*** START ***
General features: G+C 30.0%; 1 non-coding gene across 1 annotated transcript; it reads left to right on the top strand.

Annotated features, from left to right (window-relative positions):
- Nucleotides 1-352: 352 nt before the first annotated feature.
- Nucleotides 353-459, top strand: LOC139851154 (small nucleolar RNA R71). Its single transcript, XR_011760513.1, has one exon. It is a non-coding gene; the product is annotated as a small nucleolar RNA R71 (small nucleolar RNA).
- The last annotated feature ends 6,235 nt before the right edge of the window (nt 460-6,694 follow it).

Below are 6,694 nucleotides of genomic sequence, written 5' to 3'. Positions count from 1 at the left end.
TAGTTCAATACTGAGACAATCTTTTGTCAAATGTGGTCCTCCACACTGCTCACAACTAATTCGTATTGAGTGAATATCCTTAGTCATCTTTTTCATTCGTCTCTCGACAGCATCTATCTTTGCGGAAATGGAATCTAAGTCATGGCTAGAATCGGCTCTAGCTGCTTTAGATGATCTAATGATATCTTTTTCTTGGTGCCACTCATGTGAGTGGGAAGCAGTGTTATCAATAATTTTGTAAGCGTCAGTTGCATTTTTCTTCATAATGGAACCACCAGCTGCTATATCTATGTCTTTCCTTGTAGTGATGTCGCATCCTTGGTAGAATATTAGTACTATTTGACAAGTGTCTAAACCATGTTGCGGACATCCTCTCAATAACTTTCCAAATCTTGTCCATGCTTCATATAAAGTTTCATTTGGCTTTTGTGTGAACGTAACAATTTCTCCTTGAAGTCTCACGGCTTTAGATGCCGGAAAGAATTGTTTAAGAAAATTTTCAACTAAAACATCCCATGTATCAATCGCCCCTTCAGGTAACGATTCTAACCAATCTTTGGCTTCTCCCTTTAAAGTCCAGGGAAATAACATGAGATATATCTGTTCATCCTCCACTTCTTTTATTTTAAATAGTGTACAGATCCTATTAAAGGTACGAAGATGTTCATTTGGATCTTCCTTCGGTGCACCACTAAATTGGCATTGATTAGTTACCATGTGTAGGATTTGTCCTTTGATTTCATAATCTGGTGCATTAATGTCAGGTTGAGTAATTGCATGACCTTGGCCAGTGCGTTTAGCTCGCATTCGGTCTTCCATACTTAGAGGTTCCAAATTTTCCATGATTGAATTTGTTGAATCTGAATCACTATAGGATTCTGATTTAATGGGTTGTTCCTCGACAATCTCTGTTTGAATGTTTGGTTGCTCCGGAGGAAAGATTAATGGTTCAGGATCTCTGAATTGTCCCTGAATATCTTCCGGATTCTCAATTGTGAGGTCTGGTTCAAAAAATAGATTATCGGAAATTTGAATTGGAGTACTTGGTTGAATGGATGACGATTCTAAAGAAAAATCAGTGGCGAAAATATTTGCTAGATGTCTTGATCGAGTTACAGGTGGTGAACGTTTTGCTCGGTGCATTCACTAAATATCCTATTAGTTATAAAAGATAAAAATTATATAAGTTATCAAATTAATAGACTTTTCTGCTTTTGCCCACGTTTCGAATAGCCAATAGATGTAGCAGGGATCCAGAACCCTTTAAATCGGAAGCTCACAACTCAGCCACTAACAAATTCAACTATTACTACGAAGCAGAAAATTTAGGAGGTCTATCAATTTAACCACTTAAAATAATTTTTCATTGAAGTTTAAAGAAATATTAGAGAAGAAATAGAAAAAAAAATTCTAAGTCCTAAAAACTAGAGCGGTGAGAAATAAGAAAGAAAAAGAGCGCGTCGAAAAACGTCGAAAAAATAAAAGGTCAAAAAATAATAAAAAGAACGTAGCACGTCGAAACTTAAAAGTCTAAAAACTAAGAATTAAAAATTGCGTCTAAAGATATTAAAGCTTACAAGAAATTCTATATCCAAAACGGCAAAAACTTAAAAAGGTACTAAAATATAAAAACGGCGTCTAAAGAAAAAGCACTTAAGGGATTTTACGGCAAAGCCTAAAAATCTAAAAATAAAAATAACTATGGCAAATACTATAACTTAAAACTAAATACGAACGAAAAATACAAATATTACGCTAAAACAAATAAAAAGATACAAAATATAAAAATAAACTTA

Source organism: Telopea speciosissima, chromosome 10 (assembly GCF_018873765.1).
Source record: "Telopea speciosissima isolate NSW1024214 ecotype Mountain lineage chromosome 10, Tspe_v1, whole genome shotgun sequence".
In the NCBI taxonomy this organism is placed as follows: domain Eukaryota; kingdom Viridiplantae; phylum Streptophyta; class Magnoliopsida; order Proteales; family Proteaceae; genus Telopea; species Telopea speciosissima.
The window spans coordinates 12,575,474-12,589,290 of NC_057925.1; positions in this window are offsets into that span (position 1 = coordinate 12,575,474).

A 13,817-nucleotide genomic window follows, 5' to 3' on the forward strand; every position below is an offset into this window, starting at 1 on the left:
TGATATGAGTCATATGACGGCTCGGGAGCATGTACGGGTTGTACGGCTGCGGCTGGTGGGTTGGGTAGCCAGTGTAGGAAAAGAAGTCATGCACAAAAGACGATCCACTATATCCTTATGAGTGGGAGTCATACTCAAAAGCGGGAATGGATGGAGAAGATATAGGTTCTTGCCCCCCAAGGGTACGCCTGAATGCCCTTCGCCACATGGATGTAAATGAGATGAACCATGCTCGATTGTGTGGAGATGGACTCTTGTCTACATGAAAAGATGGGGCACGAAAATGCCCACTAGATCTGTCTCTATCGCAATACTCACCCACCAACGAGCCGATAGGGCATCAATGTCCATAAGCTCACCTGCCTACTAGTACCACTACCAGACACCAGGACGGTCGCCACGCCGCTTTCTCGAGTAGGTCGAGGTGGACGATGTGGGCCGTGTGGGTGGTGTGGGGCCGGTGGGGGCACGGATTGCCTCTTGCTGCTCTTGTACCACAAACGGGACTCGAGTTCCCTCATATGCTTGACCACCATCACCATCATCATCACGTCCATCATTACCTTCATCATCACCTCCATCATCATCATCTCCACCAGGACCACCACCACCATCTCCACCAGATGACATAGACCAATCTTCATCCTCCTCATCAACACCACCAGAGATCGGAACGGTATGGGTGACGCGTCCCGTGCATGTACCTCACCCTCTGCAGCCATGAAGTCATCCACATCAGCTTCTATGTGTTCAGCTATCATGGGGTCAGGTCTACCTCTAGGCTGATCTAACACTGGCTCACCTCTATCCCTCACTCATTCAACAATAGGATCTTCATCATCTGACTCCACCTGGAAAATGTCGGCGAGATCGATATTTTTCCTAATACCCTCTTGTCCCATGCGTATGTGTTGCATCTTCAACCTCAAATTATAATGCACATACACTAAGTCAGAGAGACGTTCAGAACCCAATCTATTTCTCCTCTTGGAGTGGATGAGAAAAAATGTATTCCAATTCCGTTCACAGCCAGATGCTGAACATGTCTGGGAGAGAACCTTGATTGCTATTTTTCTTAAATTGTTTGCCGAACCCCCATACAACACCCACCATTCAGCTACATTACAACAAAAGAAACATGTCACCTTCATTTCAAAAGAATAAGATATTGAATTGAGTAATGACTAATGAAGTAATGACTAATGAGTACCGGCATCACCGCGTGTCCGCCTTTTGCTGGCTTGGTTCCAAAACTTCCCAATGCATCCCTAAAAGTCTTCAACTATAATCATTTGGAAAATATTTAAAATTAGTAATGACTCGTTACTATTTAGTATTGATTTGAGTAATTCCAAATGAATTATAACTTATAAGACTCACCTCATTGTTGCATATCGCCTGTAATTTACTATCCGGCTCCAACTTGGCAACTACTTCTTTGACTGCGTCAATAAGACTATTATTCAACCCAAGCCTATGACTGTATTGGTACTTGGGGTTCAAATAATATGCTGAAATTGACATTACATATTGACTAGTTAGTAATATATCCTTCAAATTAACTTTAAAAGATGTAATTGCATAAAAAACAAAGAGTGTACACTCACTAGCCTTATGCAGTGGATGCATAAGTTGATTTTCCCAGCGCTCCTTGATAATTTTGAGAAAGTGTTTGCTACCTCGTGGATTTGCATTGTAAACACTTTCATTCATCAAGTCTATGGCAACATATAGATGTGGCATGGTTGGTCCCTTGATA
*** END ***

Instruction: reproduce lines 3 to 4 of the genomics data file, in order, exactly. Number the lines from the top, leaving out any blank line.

- Nucleotides 1-352: 352 nt before the first annotated feature.
- Nucleotides 353-459, top strand: LOC139851154 (small nucleolar RNA R71). Its single transcript, XR_011760513.1, has one exon. It is a non-coding gene; the product is annotated as a small nucleolar RNA R71 (small nucleolar RNA).